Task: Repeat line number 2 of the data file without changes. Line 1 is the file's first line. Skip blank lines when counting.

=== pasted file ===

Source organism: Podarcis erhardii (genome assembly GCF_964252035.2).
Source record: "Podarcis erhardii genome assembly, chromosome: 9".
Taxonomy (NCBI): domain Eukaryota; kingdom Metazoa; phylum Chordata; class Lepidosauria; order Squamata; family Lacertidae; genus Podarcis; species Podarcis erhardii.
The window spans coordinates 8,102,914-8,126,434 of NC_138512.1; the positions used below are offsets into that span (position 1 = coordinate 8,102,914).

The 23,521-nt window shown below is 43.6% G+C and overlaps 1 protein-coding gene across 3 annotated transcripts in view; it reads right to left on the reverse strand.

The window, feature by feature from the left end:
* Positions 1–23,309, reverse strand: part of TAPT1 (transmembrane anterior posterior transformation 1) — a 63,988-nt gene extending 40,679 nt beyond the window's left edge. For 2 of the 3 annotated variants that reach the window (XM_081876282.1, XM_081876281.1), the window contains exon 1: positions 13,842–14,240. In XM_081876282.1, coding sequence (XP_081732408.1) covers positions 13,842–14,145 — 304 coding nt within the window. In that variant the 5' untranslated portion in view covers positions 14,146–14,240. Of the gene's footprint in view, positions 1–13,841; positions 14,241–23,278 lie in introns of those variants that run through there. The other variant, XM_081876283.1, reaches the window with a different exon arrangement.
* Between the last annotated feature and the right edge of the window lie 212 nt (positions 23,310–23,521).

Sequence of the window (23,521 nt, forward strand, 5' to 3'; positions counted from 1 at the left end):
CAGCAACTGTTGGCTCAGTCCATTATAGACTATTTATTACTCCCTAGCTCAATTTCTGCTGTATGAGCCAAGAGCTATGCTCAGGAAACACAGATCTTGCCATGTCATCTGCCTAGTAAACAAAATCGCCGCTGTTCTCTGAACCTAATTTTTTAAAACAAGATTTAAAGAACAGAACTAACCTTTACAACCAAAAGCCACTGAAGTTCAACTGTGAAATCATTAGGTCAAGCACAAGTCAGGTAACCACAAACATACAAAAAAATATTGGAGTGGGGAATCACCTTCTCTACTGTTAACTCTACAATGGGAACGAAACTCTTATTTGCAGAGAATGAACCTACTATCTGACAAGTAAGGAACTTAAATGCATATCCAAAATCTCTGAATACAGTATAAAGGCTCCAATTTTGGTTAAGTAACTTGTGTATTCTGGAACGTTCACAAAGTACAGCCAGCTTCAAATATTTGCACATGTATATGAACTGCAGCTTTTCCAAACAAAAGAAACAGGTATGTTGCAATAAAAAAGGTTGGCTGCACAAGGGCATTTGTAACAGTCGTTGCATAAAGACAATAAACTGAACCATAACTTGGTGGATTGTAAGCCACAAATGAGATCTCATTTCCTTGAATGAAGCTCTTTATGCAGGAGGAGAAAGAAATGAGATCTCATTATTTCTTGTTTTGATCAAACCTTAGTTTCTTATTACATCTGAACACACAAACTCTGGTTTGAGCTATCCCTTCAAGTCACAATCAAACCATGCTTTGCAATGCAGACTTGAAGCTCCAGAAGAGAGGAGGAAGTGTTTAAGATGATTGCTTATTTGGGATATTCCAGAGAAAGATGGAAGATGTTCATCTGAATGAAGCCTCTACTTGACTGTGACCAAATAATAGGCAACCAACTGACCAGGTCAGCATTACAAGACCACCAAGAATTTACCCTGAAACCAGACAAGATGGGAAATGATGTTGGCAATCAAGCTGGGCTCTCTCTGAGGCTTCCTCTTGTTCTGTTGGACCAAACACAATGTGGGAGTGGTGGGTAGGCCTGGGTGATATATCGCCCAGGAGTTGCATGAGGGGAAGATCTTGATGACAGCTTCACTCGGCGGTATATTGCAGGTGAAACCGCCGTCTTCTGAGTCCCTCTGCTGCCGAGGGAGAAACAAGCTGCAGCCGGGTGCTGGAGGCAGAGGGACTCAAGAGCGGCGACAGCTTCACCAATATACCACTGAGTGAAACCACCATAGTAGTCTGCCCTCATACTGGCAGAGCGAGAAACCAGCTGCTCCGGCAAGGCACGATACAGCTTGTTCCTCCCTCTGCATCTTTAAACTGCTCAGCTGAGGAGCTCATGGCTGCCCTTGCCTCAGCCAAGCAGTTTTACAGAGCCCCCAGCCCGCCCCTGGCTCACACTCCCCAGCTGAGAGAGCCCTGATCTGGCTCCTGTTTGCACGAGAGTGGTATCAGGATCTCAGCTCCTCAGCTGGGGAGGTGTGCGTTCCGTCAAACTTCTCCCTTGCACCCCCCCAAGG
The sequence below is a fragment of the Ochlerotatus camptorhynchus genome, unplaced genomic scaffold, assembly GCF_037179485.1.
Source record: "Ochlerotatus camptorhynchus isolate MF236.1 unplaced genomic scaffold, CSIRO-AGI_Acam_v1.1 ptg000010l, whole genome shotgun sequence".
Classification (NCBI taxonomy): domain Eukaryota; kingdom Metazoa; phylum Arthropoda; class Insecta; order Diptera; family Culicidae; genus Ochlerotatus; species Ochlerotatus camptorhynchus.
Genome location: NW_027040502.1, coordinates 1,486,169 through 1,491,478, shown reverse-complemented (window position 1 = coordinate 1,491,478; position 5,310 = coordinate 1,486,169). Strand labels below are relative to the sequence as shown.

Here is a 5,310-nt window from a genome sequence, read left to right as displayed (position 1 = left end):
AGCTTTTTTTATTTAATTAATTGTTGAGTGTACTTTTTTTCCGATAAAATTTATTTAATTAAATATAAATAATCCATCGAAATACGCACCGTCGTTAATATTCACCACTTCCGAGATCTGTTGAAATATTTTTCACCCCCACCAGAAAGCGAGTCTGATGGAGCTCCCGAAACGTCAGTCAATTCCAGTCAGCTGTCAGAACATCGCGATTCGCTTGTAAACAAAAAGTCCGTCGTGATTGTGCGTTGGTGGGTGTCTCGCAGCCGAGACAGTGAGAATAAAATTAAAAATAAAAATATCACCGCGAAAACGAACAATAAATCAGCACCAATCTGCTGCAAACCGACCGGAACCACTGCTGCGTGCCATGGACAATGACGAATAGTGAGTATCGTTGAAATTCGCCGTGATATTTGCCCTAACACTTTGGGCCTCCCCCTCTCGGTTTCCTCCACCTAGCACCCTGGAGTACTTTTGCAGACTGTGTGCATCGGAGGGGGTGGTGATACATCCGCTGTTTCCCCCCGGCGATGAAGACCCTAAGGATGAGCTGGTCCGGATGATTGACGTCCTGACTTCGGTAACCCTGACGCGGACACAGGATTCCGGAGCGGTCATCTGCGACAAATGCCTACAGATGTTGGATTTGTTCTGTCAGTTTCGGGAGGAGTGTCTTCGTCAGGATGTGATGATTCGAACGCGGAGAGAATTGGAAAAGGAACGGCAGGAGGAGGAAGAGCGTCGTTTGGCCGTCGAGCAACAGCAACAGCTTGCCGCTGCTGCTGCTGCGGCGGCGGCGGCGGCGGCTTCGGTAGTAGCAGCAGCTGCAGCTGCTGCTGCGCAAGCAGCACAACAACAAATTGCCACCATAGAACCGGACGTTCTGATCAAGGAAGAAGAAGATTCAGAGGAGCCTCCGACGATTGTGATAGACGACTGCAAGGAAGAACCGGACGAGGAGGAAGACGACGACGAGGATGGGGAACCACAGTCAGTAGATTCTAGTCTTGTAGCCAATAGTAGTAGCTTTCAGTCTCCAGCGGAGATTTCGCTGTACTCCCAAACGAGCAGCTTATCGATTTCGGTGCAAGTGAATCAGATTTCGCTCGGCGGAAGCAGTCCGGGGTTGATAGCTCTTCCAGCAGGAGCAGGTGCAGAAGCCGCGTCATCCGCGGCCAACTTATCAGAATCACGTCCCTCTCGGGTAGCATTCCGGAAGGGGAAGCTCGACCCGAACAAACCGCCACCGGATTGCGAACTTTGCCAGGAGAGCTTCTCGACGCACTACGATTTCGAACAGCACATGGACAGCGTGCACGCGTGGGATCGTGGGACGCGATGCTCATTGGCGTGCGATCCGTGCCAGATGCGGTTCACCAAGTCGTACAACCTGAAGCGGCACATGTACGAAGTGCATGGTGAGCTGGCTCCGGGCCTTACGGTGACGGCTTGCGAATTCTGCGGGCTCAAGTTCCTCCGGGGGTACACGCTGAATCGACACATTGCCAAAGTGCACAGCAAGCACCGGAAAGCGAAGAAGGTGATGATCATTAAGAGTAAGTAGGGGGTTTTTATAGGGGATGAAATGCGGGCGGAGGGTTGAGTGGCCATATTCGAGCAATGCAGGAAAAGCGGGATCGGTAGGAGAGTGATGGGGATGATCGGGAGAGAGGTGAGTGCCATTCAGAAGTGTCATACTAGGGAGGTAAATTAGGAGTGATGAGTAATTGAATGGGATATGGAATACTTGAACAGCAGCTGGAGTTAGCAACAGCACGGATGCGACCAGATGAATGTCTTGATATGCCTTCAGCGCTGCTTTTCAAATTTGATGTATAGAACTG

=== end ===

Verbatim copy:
Source record: "Podarcis erhardii genome assembly, chromosome: 9".